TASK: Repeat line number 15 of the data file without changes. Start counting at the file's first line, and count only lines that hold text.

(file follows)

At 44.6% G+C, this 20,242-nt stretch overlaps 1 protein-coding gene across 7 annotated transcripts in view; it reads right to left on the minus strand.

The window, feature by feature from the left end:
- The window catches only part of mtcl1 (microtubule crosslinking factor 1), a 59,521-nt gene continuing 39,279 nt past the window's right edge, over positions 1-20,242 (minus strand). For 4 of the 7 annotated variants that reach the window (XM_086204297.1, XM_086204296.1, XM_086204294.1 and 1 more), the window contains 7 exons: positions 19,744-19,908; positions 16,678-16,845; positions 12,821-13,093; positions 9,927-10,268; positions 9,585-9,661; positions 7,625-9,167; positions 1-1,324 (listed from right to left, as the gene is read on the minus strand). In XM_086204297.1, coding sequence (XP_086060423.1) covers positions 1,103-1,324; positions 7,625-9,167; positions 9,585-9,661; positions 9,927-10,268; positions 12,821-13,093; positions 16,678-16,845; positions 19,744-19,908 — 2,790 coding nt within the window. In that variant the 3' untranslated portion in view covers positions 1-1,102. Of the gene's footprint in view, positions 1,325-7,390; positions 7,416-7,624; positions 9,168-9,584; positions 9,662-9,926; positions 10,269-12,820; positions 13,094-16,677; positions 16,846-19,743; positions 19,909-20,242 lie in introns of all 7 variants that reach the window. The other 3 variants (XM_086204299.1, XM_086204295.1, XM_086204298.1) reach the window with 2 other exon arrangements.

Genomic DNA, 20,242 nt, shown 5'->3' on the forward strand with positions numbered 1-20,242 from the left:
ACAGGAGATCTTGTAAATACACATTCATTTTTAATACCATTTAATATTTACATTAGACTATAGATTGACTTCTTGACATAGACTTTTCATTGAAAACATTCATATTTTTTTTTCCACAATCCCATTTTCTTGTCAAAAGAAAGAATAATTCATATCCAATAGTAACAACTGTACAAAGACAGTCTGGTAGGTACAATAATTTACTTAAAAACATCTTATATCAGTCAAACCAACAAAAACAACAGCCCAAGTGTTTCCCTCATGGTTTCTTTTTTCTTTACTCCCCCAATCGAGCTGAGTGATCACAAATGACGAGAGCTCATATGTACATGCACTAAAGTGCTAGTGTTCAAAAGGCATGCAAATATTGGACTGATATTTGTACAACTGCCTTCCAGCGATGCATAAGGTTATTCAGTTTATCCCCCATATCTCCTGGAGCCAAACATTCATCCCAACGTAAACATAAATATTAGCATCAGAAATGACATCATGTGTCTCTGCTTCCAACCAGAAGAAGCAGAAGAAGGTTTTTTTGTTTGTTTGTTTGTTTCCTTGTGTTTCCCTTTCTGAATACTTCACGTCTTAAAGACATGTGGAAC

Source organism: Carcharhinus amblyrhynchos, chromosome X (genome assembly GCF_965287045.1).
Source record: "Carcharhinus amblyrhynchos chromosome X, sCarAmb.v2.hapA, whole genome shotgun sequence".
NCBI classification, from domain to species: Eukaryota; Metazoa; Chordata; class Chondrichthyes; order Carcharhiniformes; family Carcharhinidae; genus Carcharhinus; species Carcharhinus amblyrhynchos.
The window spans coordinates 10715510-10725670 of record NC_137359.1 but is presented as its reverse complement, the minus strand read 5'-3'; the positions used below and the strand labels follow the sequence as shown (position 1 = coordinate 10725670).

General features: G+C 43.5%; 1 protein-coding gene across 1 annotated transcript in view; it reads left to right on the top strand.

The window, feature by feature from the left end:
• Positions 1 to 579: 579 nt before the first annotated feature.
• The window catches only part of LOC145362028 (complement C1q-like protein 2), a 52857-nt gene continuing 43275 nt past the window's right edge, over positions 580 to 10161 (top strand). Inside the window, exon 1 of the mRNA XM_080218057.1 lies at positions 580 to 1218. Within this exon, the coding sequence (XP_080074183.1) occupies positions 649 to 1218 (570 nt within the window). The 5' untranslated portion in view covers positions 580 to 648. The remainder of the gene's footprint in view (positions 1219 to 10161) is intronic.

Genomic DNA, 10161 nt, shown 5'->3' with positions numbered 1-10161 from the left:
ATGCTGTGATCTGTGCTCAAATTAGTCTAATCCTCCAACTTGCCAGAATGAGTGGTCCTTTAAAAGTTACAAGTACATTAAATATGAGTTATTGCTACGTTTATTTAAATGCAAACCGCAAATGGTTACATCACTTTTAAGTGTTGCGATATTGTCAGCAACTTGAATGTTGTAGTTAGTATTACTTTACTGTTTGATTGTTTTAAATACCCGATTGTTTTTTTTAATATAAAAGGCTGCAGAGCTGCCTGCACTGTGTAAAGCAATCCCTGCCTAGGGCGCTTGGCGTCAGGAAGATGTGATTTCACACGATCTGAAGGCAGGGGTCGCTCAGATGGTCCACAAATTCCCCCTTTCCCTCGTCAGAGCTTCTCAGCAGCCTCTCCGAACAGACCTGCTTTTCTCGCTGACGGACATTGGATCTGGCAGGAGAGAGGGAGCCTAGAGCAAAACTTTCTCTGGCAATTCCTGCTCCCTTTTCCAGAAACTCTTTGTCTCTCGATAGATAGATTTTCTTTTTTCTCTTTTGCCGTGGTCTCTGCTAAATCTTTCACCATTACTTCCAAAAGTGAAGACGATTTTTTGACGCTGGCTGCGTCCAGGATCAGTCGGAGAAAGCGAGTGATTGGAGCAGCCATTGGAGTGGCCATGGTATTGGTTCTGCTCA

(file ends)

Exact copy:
ATGCTGTGATCTGTGCTCAAATTAGTCTAATCCTCCAACTTGCCAGAATGAGTGGTCCTTTAAAAGTTACAAGTACATTAAATATGAGTTATTGCTACGTTTATTTAAATGCAAACCGCAAATGGTTACATCACTTTTAAGTGTTGCGATATTGTCAGCAACTTGAATGTTGTAGTTAGTATTACTTTACTGTTTGATTGTTTTAAATACCCGATTGTTTTTTTTAATATAAAAGGCTGCAGAGCTGCCTGCACTGTGTAAAGCAATCCCTGCCTAGGGCGCTTGGCGTCAGGAAGATGTGATTTCACACGATCTGAAGGCAGGGGTCGCTCAGATGGTCCACAAATTCCCCCTTTCCCTCGTCAGAGCTTCTCAGCAGCCTCTCCGAACAGACCTGCTTTTCTCGCTGACGGACATTGGATCTGGCAGGAGAGAGGGAGCCTAGAGCAAAACTTTCTCTGGCAATTCCTGCTCCCTTTTCCAGAAACTCTTTGTCTCTCGATAGATAGATTTTCTTTTTTCTCTTTTGCCGTGGTCTCTGCTAAATCTTTCACCATTACTTCCAAAAGTGAAGACGATTTTTTGACGCTGGCTGCGTCCAGGATCAGTCGGAGAAAGCGAGTGATTGGAGCAGCCATTGGAGTGGCCATGGTATTGGTTCTGCTCA